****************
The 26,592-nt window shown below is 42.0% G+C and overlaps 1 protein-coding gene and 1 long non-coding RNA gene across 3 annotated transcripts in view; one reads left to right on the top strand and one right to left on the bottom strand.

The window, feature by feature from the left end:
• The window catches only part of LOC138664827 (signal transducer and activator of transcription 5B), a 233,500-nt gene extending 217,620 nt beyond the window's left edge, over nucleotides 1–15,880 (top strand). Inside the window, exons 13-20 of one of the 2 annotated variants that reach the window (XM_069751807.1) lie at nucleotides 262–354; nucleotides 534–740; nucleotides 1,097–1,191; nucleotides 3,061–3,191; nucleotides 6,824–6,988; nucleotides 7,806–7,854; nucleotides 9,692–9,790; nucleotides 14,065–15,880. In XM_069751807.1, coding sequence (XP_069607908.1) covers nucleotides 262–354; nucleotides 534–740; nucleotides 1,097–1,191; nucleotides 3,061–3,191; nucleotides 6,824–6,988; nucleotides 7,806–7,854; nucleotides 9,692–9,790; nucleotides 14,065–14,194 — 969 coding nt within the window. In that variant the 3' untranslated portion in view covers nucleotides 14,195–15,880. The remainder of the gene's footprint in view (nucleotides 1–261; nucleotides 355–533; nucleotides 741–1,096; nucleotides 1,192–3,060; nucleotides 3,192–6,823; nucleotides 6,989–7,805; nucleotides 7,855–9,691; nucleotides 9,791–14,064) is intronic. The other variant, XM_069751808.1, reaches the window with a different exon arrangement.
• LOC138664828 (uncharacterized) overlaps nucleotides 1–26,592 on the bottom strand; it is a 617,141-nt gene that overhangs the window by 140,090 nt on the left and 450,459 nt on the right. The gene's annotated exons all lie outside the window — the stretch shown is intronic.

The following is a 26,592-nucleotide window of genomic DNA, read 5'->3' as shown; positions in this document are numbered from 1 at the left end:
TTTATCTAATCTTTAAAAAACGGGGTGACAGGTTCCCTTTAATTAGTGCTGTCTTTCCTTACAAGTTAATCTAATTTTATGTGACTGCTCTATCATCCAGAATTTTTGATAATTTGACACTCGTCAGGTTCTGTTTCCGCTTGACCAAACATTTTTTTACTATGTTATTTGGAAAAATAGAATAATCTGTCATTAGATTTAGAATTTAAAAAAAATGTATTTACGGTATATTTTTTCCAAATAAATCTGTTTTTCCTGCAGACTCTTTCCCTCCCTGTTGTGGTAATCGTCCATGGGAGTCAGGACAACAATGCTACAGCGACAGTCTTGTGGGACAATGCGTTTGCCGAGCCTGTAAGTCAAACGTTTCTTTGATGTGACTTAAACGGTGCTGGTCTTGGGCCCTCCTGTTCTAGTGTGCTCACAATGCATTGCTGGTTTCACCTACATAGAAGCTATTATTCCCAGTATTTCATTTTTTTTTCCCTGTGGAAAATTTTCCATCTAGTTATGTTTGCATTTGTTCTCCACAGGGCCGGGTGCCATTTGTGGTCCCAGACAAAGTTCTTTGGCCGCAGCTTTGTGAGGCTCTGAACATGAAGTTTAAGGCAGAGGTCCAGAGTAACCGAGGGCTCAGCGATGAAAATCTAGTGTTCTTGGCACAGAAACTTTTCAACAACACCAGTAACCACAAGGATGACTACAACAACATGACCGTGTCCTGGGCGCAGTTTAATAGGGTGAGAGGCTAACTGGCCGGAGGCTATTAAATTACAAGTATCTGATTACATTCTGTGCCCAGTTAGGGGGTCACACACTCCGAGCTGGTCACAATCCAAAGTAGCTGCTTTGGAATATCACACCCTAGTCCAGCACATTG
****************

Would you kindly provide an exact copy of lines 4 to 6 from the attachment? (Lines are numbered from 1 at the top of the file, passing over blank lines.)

• LOC138664828 (uncharacterized) overlaps nucleotides 1–26,592 on the bottom strand; it is a 617,141-nt gene that overhangs the window by 140,090 nt on the left and 450,459 nt on the right. The gene's annotated exons all lie outside the window — the stretch shown is intronic.

The following is a 26,592-nucleotide window of genomic DNA, read 5'->3' as shown; positions in this document are numbered from 1 at the left end:
TTTATCTAATCTTTAAAAAACGGGGTGACAGGTTCCCTTTAATTAGTGCTGTCTTTCCTTACAAGTTAATCTAATTTTATGTGACTGCTCTATCATCCAGAATTTTTGATAATTTGACACTCGTCAGGTTCTGTTTCCGCTTGACCAAACATTTTTTTACTATGTTATTTGGAAAAATAGAATAATCTGTCATTAGATTTAGAATTTAAAAAAAATGTATTTACGGTATATTTTTTCCAAATAAATCTGTTTTTCCTGCAGACTCTTTCCCTCCCTGTTGTGGTAATCGTCCATGGGAGTCAGGACAACAATGCTACAGCGACAGTCTTGTGGGACAATGCGTTTGCCGAGCCTGTAAGTCAAACGTTTCTTTGATGTGACTTAAACGGTGCTGGTCTTGGGCCCTCCTGTTCTAGTGTGCTCACAATGCATTGCTGGTTTCACCTACATAGAAGCTATTATTCCCAGTATTTCATTTTTTTTTCCCTGTGGAAAATTTTCCATCTAGTTATGTTTGCATTTGTTCTCCACAGGGCCGGGTGCCATTTGTGGTCCCAGACAAAGTTCTTTGGCCGCAGCTTTGTGAGGCTCTGAACATGAAGTTTAAGGCAGAGGTCCAGAGTAACCGAGGGCTCAGCGATGAAAATCTAGTGTTCTTGGCACAGAAACTTTTCAACAACACCAGTAACCACAAGGATGACTACAACAACATGACCGTGTCCTGGGCGCAGTTTAATAGGGTGAGAGGCTAACTGGCCGGAGGCTATTAAATTACAAGTATCTGATTACATTCTGTGCCCAGTTAGGGGGTCACACACTCCGAGCTGGTCACAATCCAAAGTAGCTGCTTTGGAATATCACACCCTAGTCCAGCACATTG